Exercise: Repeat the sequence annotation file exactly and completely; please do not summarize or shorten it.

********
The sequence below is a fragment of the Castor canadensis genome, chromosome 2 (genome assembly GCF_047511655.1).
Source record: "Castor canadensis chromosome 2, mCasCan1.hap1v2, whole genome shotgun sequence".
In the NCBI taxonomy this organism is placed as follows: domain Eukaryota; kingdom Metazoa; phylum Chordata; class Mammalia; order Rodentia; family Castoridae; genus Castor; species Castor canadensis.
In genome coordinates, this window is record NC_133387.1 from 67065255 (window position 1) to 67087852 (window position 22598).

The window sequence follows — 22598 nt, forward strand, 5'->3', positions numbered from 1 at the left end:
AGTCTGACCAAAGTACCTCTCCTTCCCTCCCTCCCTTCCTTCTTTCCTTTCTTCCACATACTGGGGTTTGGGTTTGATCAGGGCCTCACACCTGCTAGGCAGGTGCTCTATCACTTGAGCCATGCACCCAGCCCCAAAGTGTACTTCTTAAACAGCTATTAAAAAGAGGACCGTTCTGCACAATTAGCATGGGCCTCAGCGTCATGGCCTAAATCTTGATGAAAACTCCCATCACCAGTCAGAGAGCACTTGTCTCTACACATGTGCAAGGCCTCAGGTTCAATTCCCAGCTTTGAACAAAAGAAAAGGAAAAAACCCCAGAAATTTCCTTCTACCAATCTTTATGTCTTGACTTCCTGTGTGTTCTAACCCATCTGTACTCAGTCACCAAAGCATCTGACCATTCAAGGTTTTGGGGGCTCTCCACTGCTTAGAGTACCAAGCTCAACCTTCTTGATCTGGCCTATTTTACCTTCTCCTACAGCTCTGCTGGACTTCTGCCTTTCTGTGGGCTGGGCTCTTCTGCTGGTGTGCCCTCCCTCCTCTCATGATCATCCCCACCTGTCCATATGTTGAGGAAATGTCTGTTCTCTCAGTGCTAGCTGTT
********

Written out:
The sequence below is a fragment of the Castor canadensis genome, chromosome 2 (genome assembly GCF_047511655.1).
Source record: "Castor canadensis chromosome 2, mCasCan1.hap1v2, whole genome shotgun sequence".
In the NCBI taxonomy this organism is placed as follows: domain Eukaryota; kingdom Metazoa; phylum Chordata; class Mammalia; order Rodentia; family Castoridae; genus Castor; species Castor canadensis.
In genome coordinates, this window is record NC_133387.1 from 67065255 (window position 1) to 67087852 (window position 22598).

The window sequence follows — 22598 nt, forward strand, 5'->3', positions numbered from 1 at the left end:
AGTCTGACCAAAGTACCTCTCCTTCCCTCCCTCCCTTCCTTCTTTCCTTTCTTCCACATACTGGGGTTTGGGTTTGATCAGGGCCTCACACCTGCTAGGCAGGTGCTCTATCACTTGAGCCATGCACCCAGCCCCAAAGTGTACTTCTTAAACAGCTATTAAAAAGAGGACCGTTCTGCACAATTAGCATGGGCCTCAGCGTCATGGCCTAAATCTTGATGAAAACTCCCATCACCAGTCAGAGAGCACTTGTCTCTACACATGTGCAAGGCCTCAGGTTCAATTCCCAGCTTTGAACAAAAGAAAAGGAAAAAACCCCAGAAATTTCCTTCTACCAATCTTTATGTCTTGACTTCCTGTGTGTTCTAACCCATCTGTACTCAGTCACCAAAGCATCTGACCATTCAAGGTTTTGGGGGCTCTCCACTGCTTAGAGTACCAAGCTCAACCTTCTTGATCTGGCCTATTTTACCTTCTCCTACAGCTCTGCTGGACTTCTGCCTTTCTGTGGGCTGGGCTCTTCTGCTGGTGTGCCCTCCCTCCTCTCATGATCATCCCCACCTGTCCATATGTTGAGGAAATGTCTGTTCTCTCAGTGCTAGCTGTT